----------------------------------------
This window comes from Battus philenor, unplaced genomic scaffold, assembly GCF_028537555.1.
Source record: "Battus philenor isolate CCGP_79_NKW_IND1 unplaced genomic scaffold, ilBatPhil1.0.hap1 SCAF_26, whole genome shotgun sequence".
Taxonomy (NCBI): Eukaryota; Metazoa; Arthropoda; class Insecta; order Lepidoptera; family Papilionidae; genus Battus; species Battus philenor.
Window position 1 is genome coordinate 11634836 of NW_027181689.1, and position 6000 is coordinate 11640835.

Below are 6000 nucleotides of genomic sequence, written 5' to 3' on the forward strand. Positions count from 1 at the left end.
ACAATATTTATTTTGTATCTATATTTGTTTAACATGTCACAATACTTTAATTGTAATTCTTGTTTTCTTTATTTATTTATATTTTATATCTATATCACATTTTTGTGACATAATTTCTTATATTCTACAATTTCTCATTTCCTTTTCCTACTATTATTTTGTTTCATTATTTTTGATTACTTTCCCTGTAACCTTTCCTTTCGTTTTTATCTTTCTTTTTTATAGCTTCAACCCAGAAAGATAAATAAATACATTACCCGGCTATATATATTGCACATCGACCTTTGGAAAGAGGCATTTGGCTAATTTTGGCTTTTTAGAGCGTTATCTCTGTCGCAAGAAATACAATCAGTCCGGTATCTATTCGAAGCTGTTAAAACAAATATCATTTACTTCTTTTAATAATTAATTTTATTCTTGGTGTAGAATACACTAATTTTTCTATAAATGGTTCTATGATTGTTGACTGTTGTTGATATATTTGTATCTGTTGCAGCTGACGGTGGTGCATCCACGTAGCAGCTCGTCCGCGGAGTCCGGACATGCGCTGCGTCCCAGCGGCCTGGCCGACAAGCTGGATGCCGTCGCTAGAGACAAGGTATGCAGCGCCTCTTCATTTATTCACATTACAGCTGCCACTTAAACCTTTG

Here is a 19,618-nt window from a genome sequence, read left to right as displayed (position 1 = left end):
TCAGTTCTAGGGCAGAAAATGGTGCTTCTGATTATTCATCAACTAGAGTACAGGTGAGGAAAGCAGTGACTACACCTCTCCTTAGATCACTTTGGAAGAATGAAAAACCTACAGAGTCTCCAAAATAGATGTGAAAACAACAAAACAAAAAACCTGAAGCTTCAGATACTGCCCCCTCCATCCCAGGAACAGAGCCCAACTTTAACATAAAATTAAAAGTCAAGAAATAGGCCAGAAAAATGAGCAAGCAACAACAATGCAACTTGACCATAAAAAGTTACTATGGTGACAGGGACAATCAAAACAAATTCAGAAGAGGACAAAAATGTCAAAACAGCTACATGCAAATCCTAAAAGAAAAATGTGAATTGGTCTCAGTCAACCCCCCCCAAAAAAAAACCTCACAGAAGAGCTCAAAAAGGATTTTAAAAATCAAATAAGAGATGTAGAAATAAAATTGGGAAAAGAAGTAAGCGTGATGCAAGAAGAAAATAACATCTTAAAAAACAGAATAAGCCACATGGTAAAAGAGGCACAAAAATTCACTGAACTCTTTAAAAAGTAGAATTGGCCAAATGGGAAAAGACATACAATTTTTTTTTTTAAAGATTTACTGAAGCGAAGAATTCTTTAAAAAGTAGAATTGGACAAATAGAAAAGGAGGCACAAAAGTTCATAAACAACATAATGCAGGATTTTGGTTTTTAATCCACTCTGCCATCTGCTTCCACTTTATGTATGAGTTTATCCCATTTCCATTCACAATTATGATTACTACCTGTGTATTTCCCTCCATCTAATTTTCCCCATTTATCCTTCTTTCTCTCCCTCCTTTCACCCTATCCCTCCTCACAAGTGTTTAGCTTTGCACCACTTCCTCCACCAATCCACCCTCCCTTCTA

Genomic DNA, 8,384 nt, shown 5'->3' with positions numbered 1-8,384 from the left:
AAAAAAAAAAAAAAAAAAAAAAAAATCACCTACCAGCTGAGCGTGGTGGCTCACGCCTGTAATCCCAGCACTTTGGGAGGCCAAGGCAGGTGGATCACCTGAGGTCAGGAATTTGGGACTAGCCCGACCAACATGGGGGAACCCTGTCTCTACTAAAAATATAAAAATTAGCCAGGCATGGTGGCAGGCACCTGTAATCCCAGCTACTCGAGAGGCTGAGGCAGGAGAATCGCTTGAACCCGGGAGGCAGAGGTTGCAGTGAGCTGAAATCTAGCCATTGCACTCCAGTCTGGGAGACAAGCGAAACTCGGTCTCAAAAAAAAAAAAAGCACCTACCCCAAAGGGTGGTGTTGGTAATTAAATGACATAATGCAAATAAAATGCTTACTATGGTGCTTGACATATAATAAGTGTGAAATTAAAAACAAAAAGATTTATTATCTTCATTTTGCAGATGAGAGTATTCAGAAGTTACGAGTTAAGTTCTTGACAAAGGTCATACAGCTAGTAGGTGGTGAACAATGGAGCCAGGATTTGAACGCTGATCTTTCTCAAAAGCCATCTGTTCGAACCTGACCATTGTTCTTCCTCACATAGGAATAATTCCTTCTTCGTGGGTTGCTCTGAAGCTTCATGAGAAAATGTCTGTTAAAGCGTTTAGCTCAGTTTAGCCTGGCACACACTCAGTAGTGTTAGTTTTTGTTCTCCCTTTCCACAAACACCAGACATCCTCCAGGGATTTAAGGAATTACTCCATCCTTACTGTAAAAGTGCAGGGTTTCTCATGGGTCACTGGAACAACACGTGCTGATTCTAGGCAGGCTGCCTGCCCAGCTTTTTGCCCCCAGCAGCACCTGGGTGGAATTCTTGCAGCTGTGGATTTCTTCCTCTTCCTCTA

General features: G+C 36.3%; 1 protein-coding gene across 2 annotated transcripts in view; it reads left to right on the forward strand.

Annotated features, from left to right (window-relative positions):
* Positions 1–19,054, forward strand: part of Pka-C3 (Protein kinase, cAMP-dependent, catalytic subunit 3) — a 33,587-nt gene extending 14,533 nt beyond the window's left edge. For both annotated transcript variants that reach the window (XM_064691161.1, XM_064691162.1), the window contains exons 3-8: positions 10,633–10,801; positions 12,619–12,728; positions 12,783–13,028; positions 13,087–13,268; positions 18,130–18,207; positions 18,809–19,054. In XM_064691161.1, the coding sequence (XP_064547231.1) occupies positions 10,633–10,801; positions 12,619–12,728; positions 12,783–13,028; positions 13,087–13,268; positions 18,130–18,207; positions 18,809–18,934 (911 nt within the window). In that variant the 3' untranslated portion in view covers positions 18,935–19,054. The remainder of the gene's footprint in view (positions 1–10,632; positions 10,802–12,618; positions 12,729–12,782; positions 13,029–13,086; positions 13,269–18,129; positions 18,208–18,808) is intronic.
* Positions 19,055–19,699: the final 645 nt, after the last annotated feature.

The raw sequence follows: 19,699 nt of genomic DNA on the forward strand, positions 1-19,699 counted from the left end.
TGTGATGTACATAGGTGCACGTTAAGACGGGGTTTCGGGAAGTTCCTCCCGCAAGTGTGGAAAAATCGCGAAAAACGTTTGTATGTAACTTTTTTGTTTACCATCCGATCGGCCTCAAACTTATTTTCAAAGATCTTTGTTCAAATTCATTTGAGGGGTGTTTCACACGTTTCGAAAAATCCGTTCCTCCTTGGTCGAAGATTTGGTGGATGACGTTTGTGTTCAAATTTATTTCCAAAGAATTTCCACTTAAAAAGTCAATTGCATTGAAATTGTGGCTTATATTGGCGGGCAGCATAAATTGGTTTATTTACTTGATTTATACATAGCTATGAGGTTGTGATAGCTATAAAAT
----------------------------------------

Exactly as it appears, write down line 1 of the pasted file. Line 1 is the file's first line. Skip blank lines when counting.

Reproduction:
This window comes from Battus philenor, unplaced genomic scaffold, assembly GCF_028537555.1.